The PRC maintains diplomatic relations with most countries in the world. In 1971, the PRC replaced the Republic of China, commonly known as "Taiwan" since the 1970s, as the sole representative of China in the United Nations and as one of the five permanent members of the United Nations Security Council. China was represented by the Republic of China at the time of the UN's founding in 1945. (See China and the United Nations).
Under the One-China policy, the PRC has made it a precondition to establishing diplomatic relations that the other country acknowledges its claim to all of China, including Taiwan, and severs any official ties with the Republic of China (ROC) government. The government actively opposes foreign government meetings with the 14th Dalai Lama in a political capacity, as the spokesperson of a separatist movement in Tibet.
The PRC has been playing a leading role in calling for free trade areas and security pacts amongst its Asia-Pacific neighbors. In 2004, the PRC proposed an entirely new East Asia Summit (EAS) framework as a forum for regional security issues that pointedly excluded the United States. The EAS, which includes ASEAN Plus Three, India, Australia and New Zealand, held its inaugural summit in 2005. China is also a founder and member of the Shanghai Cooperation Organization (SCO), alongside Russia and the Central Asian republics.
Much of the current foreign policy is based on the concept of China's peaceful development. Nonetheless, crises in relations with foreign countries have occurred at various times in its recent history, particularly with the United States; e.g., the U.S. bombing of the Chinese embassy in Belgrade during the Kosovo conflict in May 1999 and the Hainan Island incident in April 2001. China's foreign relations with many Western nations suffered for a time following the Tiananmen Square protests of 1989. A much troubled foreign relationship is that between China and Japan, which has been strained at times by Japan's refusal to acknowledge its war-time past to the satisfaction of the PRC, such as revisionistic comments made by prominent Japanese officials, and insufficient details given to the Nanjing Massacre and other atrocities committed during World War II in Japanese history textbooks. Another point of conflict between the two countries is the frequent visits by Japanese government officials to the Yasukuni Shrine, which honors not only Japanese World War II dead but also many convicted World War II war criminals, including 14 Class A convictions.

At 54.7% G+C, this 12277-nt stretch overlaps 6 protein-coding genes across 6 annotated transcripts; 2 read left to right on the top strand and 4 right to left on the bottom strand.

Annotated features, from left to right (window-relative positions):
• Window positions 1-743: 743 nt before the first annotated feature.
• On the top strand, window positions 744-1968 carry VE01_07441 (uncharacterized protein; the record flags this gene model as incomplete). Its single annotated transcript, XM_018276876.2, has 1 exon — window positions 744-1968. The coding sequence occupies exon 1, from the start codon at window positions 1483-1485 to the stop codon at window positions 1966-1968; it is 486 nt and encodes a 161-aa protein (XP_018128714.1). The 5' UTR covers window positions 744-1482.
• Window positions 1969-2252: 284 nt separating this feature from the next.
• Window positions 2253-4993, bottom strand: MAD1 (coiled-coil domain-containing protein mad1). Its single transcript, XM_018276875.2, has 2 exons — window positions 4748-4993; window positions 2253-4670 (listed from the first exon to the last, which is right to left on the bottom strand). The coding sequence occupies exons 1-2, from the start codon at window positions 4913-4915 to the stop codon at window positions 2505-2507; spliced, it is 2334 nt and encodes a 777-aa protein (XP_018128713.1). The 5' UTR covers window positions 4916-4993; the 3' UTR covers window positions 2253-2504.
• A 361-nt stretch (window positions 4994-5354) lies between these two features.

The PRC is in a number of international territorial disputes, several of which involved the Sino-Russian border. Although the great majority of them are now resolved, China's territorial disputes have led to several localized wars in the last 50 years, including the Sino-Indian War in 1962, the Sino-Soviet border conflict in 1969 and the Sino-Vietnam War in 1979. In 2001, the PRC and Russia signed the Treaty of Good-Neighborliness and Friendly Cooperation, which ended the conflict. Other territorial disputes include islands in the East and South China Seas, and undefined or disputed borders with India and North Korea.
The following territories are claimed by both China and one or more other countries:
- Suyan Rock (with South Korea)
- Taiwan (with Republic of China, which is also known as "Taiwan")
- Diaoyu Islands (with Japan and Republic of China)